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Out of Africa

View From My 2 Square Millimeters of Mattress…

One of my favorite flicks is Out of Africa…Isak Dinesen’s melancholy reminiscing “I Once had a farm in Africa…”  Well, I once had a King size bed of my very OWN in Los Angeles…many, many, many lifetimes ago.  While my story doesn’t end with syphilis and the death of my soul mate…mine ends with kids, pet and a heaving, snoring animal of the spousal variety all in MY slumber space.  I  sleep on 2 square millimeters of mattress…literally.  Edged and elbowed to the farthest left crevice of the bed before a perilous drop into the abyss…or rather the cruel thud of hardwood floors.  I also cannot fully extend my legs.  I’m scrunched up into the fetal position…picture a pretzel in a sonogram scan.  The whole kicking, snoring, purring, whimpering miserable lot also steal my pillows.  They pull my hair.  They hurt me… and often.      And surprise! I don’t sleep all that much. I haven’t had a good night’s rest in over 4 years. I’ve  also incidentally developed an awkward eye twitch.   My brood and our dysfunctional snooze habits are an ugly lesson in the perils of co-sleeping and default attachment parenting (that being too lazy to pump, make bottles or get up and walk around at night) gone array.  I have a 17 month old, maniacal nurser–my T-shirt was obsessively tugged up 5 times last night.  My 4 year old permanently moved into our room last month…no, really, she successfully manipulated and lobbied two utterly exhausted parents into moving her toddler bed into the corner of our room.  “What the hell…”, we irrationally rationalized.  The baby’s empty crib is already in there, the cat called shotgun on the lower right of the bed, what’s another tiny mammal, right?  Around 1am–every night, animal and kids start the encroachment into the “big” bed.  By 2:30am, it’s a free for all and I always draw the short straw and thus the 2 millimeter space.  My despotic strong arm successfully powers almost every other area of the parenting juggernaut…but when it comes to sleep training, I have a miserably bad case of carpal tunnel.

Child and pet’s eye view. This spot will be filled to capacity by 2am.

This moved in…and stayed after 1 year. Also, check out the toddler bed in the corner. Yeah, that happened too.

The General usually gets 1st dibs.



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Mommy Despot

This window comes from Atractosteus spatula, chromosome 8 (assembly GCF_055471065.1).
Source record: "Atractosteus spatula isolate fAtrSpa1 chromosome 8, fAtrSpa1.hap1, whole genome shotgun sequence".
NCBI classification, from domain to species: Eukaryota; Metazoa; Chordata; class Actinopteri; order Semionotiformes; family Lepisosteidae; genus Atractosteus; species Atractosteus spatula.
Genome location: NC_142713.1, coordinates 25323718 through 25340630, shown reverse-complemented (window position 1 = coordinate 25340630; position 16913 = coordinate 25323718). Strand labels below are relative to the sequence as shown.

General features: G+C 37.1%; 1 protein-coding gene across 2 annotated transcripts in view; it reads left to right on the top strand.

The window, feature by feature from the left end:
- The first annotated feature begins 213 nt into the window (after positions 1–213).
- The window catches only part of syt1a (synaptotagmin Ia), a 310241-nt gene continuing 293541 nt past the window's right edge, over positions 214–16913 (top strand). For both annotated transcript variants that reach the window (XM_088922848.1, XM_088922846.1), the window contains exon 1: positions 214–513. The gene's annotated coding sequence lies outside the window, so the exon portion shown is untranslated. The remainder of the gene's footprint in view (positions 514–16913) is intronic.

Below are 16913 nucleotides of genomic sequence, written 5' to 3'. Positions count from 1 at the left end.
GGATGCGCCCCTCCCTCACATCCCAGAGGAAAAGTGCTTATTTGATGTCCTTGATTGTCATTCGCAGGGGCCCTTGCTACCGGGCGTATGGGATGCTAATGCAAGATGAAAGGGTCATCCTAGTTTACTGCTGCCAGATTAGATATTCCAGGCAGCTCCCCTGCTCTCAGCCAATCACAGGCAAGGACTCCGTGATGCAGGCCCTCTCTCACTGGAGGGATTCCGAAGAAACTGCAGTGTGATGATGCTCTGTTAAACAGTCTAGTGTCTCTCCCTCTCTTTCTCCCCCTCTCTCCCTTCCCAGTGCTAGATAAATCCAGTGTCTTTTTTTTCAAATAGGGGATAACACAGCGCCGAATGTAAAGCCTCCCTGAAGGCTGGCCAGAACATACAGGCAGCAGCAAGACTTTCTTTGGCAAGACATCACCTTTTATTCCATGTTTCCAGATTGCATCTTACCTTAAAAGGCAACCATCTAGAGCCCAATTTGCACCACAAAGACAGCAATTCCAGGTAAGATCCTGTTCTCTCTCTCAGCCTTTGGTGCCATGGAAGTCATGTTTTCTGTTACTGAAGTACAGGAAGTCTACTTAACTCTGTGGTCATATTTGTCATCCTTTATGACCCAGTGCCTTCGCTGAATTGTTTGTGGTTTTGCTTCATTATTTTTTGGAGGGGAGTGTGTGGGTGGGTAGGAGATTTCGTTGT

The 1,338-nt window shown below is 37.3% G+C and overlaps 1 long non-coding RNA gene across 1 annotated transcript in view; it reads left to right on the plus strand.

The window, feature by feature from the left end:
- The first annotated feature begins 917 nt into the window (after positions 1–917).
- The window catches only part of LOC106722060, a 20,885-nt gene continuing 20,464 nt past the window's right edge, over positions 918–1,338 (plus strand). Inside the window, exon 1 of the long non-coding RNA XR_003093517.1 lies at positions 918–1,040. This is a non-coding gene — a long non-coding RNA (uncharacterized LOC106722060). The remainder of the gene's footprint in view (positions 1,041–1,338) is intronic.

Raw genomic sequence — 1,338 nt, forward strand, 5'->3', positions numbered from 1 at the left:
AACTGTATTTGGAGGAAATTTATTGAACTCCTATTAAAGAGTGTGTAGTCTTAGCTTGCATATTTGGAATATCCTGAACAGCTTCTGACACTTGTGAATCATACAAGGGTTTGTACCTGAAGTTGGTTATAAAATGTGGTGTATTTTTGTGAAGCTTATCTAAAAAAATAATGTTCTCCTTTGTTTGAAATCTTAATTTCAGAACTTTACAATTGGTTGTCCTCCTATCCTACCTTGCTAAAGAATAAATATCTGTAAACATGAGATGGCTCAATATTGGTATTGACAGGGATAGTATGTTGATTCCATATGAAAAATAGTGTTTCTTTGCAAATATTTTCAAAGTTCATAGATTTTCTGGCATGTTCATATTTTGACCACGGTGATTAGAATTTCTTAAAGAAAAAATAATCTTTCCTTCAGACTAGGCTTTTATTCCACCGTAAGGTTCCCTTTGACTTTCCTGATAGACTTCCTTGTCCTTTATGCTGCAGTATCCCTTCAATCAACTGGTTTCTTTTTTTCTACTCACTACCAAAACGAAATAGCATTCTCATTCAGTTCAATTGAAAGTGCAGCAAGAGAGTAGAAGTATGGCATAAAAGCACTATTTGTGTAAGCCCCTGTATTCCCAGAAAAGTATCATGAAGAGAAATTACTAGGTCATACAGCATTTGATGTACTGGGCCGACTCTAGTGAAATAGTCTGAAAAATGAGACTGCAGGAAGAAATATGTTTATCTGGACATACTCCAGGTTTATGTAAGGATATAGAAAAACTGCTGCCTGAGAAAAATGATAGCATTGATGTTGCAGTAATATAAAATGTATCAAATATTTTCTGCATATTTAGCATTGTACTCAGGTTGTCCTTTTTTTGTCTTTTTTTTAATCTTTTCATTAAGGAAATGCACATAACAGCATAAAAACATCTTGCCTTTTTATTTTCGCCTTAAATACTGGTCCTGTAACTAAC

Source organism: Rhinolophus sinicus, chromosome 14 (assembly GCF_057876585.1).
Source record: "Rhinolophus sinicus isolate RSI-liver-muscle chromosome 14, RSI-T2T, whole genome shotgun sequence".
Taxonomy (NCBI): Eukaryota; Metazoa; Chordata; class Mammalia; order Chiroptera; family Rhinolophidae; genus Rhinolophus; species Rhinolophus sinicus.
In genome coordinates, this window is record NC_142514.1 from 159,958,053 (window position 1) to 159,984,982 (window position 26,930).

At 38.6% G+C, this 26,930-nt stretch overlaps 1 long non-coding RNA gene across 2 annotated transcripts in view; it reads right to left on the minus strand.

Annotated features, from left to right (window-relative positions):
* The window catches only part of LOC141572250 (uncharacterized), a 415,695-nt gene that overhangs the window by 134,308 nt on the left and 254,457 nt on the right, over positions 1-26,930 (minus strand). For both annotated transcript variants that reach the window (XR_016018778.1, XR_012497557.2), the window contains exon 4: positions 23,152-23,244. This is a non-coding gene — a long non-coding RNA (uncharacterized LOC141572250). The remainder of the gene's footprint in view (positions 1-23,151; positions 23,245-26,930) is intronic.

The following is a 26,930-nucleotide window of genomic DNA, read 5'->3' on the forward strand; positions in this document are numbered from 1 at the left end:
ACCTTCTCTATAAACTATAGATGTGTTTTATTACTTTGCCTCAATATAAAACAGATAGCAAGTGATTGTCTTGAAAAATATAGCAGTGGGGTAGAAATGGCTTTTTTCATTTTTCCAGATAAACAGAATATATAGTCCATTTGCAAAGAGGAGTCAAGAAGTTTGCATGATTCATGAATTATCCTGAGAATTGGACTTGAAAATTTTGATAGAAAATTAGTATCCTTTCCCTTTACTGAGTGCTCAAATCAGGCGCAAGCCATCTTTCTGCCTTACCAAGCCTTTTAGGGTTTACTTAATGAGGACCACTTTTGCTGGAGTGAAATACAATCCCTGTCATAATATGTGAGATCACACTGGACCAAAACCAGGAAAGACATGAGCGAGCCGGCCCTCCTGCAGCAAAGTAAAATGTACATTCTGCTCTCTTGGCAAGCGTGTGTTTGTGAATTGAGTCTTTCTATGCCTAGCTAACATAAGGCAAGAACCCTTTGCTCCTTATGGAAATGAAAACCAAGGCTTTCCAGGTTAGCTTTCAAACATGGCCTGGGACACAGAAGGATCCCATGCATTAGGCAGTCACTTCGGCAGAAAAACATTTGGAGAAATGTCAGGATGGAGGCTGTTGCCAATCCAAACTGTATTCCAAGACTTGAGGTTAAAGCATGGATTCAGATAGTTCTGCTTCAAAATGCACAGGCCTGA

Okay, okay…Despot might be a bit of an exaggeration…Head-Bitch-in-Charge (HBIC) might be more apropos but I couldn’t do any clever logo play on my love of cooking and all things food with that moniker.  Admittedly, I run a tight ship…but I have to, I live and parent in New York City.   Nothing (well, ordering take-out and wine maybe–and that sometimes has its challenges too) is easy here.   I’m a SoCal transplant by way of Miami, I’m generally accustomed to cars with cavernous trunks as my mode of transport, free help from the village it takes to raise a child (aka family and old friends), eating al fresco in January and s–p–a–c–e, i.e., closet space, outdoor space and most of all, space from a toilet that isn’t riding shotgun to the far head of the dining room table.   You know, the little things suburbanites take for granted: the sun and Vitamin D deficiency, hiding–un-showered– in your temperature controlled, window-tinted car during school pickup, a dark place to simultaneously store your shorts and down coats…or lock yourself away from the kids in, and not hearing (or the very worst, smelling) someone flush while you’re scarfing a slice of cold pizza and chugging a glass of 2 day-old Malbec (aka dinner) at your makeshift dining/office/craft table.  But, the reality is we live here.  Cue the Sinatra and Jay Z  now.  This magical City of lights and wonder.  Where a 16-month old can successfully hail a cab–albeit safely strapped to your Ergo.  Where a wide-eyed, 4 year-old believes Central P is her own personal backyard-replete with horse drawn carriages, a castle, a carousel, majestic lakes and rolling meadows.  The Opera, the Ballet, the Shows, the Museums, the Food, the People–from absolutely every corner of the earth …the endless parade of entertaining humans, incredible sights, sounds and wondrous sensory overload.  Where choices and freedoms abound, yet can also limit us.  Where Mommies and Daddies work long hours to survive, prosper, make it or break it and therefore,  often reluctantly lay down their hearts to stranger caregivers to help watch over them.  Where parenting, even more so–maybe, is a tag team, but also often a solo effort.  We all do our best as guide and guard, navigator and restrainer, censor and facilitator, as mommy…and despot.